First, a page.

From Paula: For Poetry Shelf’s Winter Season, I invited 12 poets to pick one of their own poems that marks a shift in direction, that is outside the usual tracks of their poetry, that moves out of character, that nudges comfort zones of writing. It might be subject matter, style, form, approach, tone, effect, motivation, borrowings, revelation, invention, experimentation, exclusions, inclusions, melody …. anything!

 

 

Winter Poetry Season: Hannah Mettner off-piste

 

My children are abducted by 17th-century French courtesans

In the rose garden near the big house
where somebody famous was either
born, or not, all the ladies spread their
pinks out in the sun. Pretty young ladies
with expensive, dewy faces who want
my children for their photogenic walls.
They look as though they’re picnicking
with their floral bubbles and their green
men but their stiletto fingers give them
away. And my children were just feeding
ducks, but where have they gone?! Quick
say the birds Find them Find them, gobbling
their trails of bread. The ladies strengthen
in the light and their prickles rise and my
nose is so full of their French scent that
I start to sneeze. The ladies wilt a little in
revulsion. Their corals and blushes and rouges
are falling brown, then grey; old ladies with
shallow bones and prickles blunted with
age. And where are your children they
want to know and I want to know too.
I’ve looked everywhere. There’s a low
graze of desperation in my throat, which
stings as I call their names. I uproot one
of the ladies and use her to beat back a
path through the others, until they look
almost young again in the freshness
of their bruises. When I get back to the
pond most of the spinsters have frosted
in the ground. The children are there
wearing new fur coats. One is putting logs
on a fire, while the other pulls dinner
from the snow.

©Hannah Mettner, from Fully clothed and so forgetful (Victoria University Press, 2017)

 

 

Author note: This is the poem that helped me realise that there was a way to integrate the emotional authenticity that I want my poems to convey (in this case the fear of ‘losing my children’) with something less literal. For me, this meant that rather than merely ‘stating facts’ in a pleasant or interesting way with line breaks, I was able to tease out multiple concepts and feelings simultaneously in an environment less concretely related to the real world. So, this poem deals with my fear of losing my children after the breakup of my relationship with their father, but holds with that the fear of a potential ‘stepmother’, and the fear of them doing fine without me, but because none of this takes place in a recognisable world (rosebushes don’t usually turn into young women), I felt freer to say all that.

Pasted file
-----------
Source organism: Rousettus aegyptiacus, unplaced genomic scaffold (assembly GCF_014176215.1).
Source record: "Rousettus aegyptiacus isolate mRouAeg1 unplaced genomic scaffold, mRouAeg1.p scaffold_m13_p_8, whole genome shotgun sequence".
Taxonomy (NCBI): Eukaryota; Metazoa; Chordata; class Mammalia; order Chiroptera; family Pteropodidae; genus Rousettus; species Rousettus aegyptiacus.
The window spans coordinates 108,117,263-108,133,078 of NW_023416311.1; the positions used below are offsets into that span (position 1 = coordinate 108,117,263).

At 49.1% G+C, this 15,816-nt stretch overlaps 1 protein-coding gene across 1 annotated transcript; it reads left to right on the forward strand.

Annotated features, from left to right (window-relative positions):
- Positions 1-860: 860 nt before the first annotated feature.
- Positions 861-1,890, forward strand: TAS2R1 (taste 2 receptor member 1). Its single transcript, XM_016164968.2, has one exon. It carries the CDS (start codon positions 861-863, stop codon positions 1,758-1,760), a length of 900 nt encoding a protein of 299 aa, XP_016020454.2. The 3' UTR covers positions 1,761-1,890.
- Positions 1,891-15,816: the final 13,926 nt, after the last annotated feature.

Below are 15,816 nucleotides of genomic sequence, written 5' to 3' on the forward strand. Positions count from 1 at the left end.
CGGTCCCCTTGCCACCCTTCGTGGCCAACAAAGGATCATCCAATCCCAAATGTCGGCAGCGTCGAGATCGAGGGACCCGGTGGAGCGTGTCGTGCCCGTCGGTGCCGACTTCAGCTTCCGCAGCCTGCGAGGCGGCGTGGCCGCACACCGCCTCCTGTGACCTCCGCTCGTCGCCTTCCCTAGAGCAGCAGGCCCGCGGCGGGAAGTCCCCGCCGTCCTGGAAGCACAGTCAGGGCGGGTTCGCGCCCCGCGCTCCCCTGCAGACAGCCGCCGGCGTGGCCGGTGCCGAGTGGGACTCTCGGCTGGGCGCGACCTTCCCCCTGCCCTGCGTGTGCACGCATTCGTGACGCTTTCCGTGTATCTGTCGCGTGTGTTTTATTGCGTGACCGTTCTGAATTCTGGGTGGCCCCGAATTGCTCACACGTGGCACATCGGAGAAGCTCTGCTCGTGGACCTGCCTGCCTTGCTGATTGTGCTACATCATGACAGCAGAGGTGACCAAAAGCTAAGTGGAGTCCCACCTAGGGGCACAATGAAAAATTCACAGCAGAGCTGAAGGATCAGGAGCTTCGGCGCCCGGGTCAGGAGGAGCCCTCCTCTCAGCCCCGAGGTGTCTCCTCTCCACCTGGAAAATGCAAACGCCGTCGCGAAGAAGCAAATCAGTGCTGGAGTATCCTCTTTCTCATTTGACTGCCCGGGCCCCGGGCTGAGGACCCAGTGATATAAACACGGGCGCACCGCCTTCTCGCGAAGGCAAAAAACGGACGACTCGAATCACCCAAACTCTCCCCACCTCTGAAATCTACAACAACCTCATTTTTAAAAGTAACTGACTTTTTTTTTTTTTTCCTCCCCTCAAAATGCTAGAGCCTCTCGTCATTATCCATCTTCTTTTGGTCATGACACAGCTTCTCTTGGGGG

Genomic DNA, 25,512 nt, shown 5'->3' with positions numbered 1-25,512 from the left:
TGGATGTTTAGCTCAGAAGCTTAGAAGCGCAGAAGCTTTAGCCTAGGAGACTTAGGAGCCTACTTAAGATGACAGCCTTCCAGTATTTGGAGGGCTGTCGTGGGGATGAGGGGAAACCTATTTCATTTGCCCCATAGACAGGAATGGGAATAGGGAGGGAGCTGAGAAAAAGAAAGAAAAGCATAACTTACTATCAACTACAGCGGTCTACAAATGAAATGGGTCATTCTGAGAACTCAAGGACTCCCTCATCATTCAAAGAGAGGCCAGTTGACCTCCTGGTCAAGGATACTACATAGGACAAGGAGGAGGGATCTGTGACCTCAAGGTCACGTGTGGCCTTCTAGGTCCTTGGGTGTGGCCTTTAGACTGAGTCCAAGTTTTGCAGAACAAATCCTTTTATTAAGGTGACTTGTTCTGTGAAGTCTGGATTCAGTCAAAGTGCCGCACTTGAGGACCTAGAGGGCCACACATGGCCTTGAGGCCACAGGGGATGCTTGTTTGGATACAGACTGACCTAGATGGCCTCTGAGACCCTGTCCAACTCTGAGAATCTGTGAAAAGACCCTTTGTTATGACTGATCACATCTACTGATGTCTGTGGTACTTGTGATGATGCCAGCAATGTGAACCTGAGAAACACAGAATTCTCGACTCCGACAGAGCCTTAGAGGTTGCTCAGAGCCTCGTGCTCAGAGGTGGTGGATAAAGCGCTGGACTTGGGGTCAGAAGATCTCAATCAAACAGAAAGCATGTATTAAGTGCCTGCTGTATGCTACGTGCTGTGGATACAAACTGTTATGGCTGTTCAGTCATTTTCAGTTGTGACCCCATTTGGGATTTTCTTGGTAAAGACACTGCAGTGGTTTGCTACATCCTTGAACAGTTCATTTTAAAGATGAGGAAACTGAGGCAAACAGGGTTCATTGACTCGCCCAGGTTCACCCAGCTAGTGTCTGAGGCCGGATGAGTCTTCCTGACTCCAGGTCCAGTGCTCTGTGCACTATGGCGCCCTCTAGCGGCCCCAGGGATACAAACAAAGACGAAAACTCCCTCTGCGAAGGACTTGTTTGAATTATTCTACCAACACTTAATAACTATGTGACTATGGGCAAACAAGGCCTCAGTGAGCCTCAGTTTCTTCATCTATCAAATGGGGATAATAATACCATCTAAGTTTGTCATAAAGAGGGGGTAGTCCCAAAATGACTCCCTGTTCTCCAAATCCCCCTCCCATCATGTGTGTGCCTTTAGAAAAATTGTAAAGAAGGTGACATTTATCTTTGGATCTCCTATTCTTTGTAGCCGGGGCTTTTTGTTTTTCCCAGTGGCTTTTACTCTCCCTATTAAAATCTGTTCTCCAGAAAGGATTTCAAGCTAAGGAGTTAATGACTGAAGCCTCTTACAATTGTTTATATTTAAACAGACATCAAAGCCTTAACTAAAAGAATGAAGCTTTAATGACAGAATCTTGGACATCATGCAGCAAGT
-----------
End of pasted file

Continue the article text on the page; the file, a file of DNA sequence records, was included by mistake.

Hannah Mettner is a Wellington writer originally from Gisborne. She runs the online poetry journal Sweet Mammalian with Sugar Magnolia Wilson and Morgan Bach. Her first book, Fully clothed and so forgetful, came out earlier this year.

 

From Paula: For Poetry Shelf’s Winter Season, I invited 12 poets to pick one of their own poems that marks a shift in direction, that is outside the usual tracks of their poetry, that moves out of character, that nudges comfort zones of writing. It might be subject matter, style, form, approach, tone, effect, motivation, borrowings, revelation, invention, experimentation, exclusions, inclusions, melody …. anything!

Poetry Shelf Winter Season: Courtney Sina Meredith off-piste